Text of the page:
I fully support a strong, benevolent police force. But...

My best friend in collge is a deputy sheriff in Maryland. He HIMSELF doesn't trust nosy cops at traffic stops!

This is also why I try to stay current on what the afroementioned nine wise in Washington do. Their case law changes all the time, and it is who of us to keep abreast. That is good civics.

Good discussion, Sensei Van!

Gene


Top
 Profile  
 
 Post subject: Help _ police
PostPosted: Mon Oct 16, 2000 12:41 am 
Offline
User avatar

Joined: Thu Mar 11, 1999 6:01 am
Posts: 30329
Rory,

You wrote, “"Yes sir, but before I reach for them I want you to know that I have a permit to carry (or, 'am carrying my off duty weapon’) and it is (location)." They really respect the courtesy, and enough are interested in RTKBA that it often will open a dialog. Consider it VSD for traffic tickets. “

I agree! It is common courtesy that appeals to the officer’s emotions, respect, and sense of fairness.

And if we are carrying a legal firearm under a ccw permit, and in your State of issue, no problem!

But what if he then asks:

“ Do you have any other weapons?”

Now you are thinking…gee, I have a mean looking folder knife on me as well, [Emerson Commander] _ a combat cane down in the back seat, A baseball bat in the trunk, and an eight inch hunting knife in my bag, a gift from a fellow martial artist just handed to me at summer camp I am returning from.

You know some of the stuff, if not all may well be illegal and not covered by your ccw permit.

Now what’s your answer to the LEO?

What if you stupidly crossed the State line and get pulled over? [ccw not recognized] __ Now what!



------------------
Van Canna


Top
 Profile  
 
 Post subject: Help _ police
PostPosted: Mon Oct 16, 2000 8:31 pm 
Offline
User avatar

Joined: Wed May 17, 2000 6:01 am
Posts: 2813
Location: Massachusetts
Image Here we go again... All of this is based on you being pulled and you aren't a "bad guy"(tm), aren't carrying some currently un-PC contraband, have no intention of harming the officer, and just want to go home to see your family like most LEOs.

First of all, if an officer has probable cause, (s)he doesn't need any stinkin' warrant to search your vehicle! If an officer is asking for your consent to search, then (s)he does not have probable cause and can not search your vehicle! The Supreme Court of the United States has already ruled that refusing to give up your Consitutionally recognized 4th Amendment Rights does not constitute probable cause!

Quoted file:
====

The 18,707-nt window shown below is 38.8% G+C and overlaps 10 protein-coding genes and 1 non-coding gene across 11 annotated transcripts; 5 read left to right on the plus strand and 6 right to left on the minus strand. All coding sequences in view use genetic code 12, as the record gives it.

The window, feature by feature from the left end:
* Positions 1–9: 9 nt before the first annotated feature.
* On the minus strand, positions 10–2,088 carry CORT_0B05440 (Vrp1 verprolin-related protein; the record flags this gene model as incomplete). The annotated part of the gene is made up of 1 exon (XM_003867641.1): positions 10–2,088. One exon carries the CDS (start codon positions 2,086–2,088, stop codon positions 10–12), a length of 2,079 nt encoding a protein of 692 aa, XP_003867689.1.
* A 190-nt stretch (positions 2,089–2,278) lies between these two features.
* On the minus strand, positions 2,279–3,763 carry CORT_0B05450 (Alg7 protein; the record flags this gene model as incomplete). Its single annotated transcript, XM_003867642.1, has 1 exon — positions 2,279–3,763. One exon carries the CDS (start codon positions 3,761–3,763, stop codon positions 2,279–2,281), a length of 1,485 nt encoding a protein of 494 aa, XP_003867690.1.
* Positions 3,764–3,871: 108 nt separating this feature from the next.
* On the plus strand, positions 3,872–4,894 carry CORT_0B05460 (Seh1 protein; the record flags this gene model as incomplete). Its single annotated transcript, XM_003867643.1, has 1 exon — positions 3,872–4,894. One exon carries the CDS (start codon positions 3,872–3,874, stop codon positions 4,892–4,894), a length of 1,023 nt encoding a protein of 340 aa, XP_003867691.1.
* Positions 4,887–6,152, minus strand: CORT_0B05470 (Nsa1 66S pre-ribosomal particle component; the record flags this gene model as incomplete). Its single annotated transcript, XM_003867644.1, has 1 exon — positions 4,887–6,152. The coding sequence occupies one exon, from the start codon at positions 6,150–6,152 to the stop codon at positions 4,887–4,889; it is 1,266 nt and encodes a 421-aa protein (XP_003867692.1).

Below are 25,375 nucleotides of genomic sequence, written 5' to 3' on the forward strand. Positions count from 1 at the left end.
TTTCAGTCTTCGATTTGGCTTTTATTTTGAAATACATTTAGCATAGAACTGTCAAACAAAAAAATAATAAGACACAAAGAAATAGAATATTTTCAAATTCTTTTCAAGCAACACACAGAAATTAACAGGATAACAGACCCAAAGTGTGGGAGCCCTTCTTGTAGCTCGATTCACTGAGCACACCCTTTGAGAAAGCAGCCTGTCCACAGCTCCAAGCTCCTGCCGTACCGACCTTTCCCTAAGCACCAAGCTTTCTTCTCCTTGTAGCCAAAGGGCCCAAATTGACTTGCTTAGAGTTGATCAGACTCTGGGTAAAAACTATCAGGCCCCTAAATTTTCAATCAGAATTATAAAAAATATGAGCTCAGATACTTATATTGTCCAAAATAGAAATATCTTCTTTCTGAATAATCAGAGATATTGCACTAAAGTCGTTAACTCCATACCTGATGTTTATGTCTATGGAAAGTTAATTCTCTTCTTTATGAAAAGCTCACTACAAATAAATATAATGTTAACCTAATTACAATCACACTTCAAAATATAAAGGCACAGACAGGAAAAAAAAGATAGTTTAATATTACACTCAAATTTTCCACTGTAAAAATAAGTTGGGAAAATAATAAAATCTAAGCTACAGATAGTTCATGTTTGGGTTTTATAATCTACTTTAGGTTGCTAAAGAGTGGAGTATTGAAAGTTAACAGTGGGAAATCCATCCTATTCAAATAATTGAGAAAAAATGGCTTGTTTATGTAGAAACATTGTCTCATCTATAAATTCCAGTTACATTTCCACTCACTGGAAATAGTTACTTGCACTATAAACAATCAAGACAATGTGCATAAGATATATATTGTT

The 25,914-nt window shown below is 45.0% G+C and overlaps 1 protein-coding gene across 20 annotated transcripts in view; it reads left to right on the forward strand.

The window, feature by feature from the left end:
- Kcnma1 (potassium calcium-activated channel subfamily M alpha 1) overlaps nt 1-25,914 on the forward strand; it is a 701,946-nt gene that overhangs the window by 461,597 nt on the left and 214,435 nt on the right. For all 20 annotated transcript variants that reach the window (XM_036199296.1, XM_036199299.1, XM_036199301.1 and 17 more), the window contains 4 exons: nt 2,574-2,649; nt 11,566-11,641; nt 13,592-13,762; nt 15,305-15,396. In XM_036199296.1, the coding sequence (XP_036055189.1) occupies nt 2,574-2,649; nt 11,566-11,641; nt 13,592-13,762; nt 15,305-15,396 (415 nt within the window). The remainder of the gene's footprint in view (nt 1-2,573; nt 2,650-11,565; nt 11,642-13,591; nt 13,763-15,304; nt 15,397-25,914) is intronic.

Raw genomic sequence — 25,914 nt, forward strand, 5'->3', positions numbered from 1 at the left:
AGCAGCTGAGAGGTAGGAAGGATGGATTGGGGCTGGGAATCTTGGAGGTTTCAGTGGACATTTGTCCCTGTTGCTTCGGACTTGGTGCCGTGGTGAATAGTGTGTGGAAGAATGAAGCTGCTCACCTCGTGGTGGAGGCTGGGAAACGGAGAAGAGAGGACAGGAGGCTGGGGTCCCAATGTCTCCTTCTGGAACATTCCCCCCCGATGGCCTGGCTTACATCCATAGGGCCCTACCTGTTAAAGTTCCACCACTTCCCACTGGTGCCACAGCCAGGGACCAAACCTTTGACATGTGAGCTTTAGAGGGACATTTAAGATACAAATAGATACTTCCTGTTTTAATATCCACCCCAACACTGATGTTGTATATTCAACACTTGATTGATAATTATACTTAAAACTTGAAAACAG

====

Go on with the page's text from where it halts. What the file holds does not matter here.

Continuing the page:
Many LEOs use the trick that they will just call for a warrant and make you wait. Then when they get in court, it comes out that you "waited voluntarily". Fact is that when the officer pulls you over for a traffic violation, (s)he can ask you for your license and registration and should give you the reason that you are being pulled over (if they don't ASK). Once the citation/warning/whatever has been issued, then the traffic stop is concluded... PERIOD. If the officer asks questions at that point, you have the RIGHT to remain silent and it does not give the gesta, ummmm... officer probable cause. If (s)he tries to get you to wait, you must ask the officer if you are being detained... if they reply "yes", then they are screwed in court for false arrest. (Being detained IS being arrested without being Mirandized... Supreme Court says so.) If they answer "no", LEAVE!

Any line of questioning that is not relevant to the initial reason for being stopped OR to your license/registration is... well... not relevant!

Sorry if "offends" Officer Lewis or Officer Miller, but the only time I'll tell an LEO that I'm CCW is if 1) they ask me to get out of the vehicle for some reason, or 2) some movement that I will be making will expose my concealed personal-defense tool. Then and only then will I say to the officer: